Now, the reason why I asked you to do that is because you are in their shoes. We are in their shoes. We are anointed, we are Christians. We serve Christ, just as surely as they did. Yes, throughout their lives, they were living for Christ. Their righteousness came through Christ. The Holy Spirit worked in them through them, on Christ’s account.
And we share in that anointing. We confess Christ’s name. We present ourselves as a living sacrifice of thanksgiving. We work hard, with a good conscience against sin and the devil, in this life.
And that’s exactly what the ancients did. And that’s exactly what they, what the scriptures, what Christ calls us to do.
Since we have such a chorus of witnesses, let us run and run hard.
Those ancients ran hard. They trusted God. They had faith. Faith is action. It is standing up for what you believe!
How are you doing with your faith? Are you running hard? I ask myself that question all the time, and mostly I think I’m either standing still, sometimes going backwards, sometimes crawling.
We all need the strength of the Spirit who is already within us, to do the will of God, to be bold and courageous.
How are we bold and courageous? Is it when we make pithy little comments about our faith? Is it when we demonstrate our faith through a bold proclamation of God’s word?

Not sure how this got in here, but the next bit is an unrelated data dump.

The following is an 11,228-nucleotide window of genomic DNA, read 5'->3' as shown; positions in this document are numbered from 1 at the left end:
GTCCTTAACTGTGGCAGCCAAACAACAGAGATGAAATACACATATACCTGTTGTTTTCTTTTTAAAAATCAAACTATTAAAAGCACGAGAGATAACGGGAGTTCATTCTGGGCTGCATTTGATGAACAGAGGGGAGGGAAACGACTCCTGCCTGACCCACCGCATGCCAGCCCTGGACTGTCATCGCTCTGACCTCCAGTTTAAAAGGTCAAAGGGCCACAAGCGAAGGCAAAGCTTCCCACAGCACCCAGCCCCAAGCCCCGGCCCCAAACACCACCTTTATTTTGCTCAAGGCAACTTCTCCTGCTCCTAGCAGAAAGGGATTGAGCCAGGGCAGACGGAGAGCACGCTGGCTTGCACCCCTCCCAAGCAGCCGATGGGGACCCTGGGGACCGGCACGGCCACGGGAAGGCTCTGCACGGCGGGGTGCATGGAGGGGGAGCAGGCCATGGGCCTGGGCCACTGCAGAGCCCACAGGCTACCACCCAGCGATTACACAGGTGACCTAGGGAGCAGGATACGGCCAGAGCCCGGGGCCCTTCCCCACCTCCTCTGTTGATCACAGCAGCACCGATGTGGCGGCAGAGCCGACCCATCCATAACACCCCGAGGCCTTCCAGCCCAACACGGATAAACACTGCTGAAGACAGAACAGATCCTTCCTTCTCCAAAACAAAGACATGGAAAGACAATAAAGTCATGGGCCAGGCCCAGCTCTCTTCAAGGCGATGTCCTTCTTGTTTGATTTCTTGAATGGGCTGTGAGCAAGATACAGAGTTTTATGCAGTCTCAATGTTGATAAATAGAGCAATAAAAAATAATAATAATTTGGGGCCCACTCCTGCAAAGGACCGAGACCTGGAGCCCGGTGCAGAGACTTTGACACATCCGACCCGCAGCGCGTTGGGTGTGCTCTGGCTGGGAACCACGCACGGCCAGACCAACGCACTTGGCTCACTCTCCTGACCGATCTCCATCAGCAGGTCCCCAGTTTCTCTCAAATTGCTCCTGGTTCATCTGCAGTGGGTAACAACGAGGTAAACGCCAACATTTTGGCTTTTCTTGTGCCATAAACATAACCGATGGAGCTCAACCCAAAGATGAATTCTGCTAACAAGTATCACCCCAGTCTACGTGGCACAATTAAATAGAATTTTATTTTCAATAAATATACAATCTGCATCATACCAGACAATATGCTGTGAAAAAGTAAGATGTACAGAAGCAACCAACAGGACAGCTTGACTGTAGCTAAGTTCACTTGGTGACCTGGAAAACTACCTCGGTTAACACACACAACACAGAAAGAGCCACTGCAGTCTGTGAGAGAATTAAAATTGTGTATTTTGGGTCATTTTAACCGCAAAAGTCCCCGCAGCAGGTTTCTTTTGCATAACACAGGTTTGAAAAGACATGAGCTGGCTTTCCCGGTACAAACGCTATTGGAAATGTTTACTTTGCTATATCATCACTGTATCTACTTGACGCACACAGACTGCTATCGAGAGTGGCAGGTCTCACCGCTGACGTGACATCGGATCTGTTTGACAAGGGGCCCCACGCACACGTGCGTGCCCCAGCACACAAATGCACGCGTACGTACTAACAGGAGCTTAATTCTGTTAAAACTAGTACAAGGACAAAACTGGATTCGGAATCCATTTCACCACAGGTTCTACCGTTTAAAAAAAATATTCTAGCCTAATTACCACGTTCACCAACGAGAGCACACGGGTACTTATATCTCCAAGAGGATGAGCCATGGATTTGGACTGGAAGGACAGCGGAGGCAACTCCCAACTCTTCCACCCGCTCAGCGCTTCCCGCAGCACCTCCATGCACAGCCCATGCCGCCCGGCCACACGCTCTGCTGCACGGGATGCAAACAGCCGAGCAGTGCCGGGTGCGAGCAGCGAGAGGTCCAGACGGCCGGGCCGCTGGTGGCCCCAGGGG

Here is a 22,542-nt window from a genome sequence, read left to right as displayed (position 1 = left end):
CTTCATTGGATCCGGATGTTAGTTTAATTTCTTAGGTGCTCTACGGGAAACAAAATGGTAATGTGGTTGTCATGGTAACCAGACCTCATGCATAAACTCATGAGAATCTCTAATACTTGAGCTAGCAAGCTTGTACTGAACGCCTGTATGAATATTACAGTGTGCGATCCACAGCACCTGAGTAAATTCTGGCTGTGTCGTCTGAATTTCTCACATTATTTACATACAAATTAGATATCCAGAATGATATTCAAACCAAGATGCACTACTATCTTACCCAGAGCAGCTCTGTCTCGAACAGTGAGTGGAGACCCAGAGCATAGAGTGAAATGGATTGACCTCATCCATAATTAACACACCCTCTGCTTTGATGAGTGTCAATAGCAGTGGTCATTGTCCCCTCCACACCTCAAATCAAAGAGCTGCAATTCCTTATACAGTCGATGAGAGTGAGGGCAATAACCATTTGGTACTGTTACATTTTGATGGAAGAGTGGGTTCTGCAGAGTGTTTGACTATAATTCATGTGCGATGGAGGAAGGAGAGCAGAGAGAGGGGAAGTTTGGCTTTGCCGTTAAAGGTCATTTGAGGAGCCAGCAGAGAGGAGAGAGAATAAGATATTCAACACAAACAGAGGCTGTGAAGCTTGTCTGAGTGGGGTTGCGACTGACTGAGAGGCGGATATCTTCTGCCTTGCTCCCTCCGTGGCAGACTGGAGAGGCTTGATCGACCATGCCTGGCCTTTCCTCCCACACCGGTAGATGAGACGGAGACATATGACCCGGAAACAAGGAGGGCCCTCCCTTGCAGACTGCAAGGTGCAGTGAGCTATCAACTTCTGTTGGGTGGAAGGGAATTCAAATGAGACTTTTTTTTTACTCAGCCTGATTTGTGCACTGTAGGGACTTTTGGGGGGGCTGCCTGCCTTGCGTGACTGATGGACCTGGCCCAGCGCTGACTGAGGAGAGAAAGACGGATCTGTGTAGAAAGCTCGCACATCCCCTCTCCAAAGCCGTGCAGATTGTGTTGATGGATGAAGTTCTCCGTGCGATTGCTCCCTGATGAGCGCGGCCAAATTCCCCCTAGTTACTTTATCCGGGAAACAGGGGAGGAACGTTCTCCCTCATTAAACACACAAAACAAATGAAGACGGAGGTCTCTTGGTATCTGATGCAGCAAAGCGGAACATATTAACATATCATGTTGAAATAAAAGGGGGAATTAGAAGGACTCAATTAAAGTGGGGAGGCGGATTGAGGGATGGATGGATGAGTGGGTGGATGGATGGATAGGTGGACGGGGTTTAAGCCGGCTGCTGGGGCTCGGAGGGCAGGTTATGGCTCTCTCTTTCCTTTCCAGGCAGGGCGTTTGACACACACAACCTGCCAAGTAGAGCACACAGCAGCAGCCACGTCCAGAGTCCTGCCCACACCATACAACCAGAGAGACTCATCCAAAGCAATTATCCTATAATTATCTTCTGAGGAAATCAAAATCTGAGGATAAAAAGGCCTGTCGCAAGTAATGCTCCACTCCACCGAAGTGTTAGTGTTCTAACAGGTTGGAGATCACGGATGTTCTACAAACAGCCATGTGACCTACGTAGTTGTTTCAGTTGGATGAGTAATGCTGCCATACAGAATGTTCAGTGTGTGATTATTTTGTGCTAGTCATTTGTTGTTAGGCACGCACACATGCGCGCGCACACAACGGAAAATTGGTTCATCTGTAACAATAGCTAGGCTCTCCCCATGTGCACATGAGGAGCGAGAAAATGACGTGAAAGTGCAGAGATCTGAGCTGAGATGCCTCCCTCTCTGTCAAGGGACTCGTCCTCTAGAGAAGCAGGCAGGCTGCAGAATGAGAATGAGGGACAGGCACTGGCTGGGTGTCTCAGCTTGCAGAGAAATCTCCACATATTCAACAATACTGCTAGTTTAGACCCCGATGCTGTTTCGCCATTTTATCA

Isn’t it when we faithfully do what God requires of us in our everyday lives? I mean, unless God is calling you to pack up all your belongings, load up the family, jump into the truck and trailer, or the motor home and head out to an unknown destination, how are we living sacrificial, courageous lives?
Isn’t it constantly trusting God in the face of opposition?
Opposition comes through difficulties in life. Difficulties are God’s means of disciplining us. And God disciplines us because He loves us. So, part of life, part of being a faithful Christian is trusting in God, believing that everything that happens to us, is actually for our benefit.
I’m so glad that this passage is full of reality. Discipline at the time seems painful. That’s putting it mildly. Discipline sucks. It hurts, it causes us to question. Questioning isn’t a bad thing. David was one of those guys holed up in a cave. He questioned God a lot. He continually asked God why? “Why do my enemies, your enemies prosper, God? Why haven’t you saved me? Why haven’t you delivered me? Why is Saul still trying to kill me when I’ve proven my faithfulness to him several times?” And yet, always, at the end of the questioning, always there is a statement of faith, an action of belief. “Still I will follow, still I will trust. For the Lord is God, faithful, holy and righteous. He neither slumbers nor sleeps, he watches over us. He will not let us fall. He watches over our coming and going.
So, being anointed in Christ isn’t merely a position, it is perspective. We operate our lives out of the reality of being united with Christ, suffering with Christ, faithful like Christ, serving like Christ.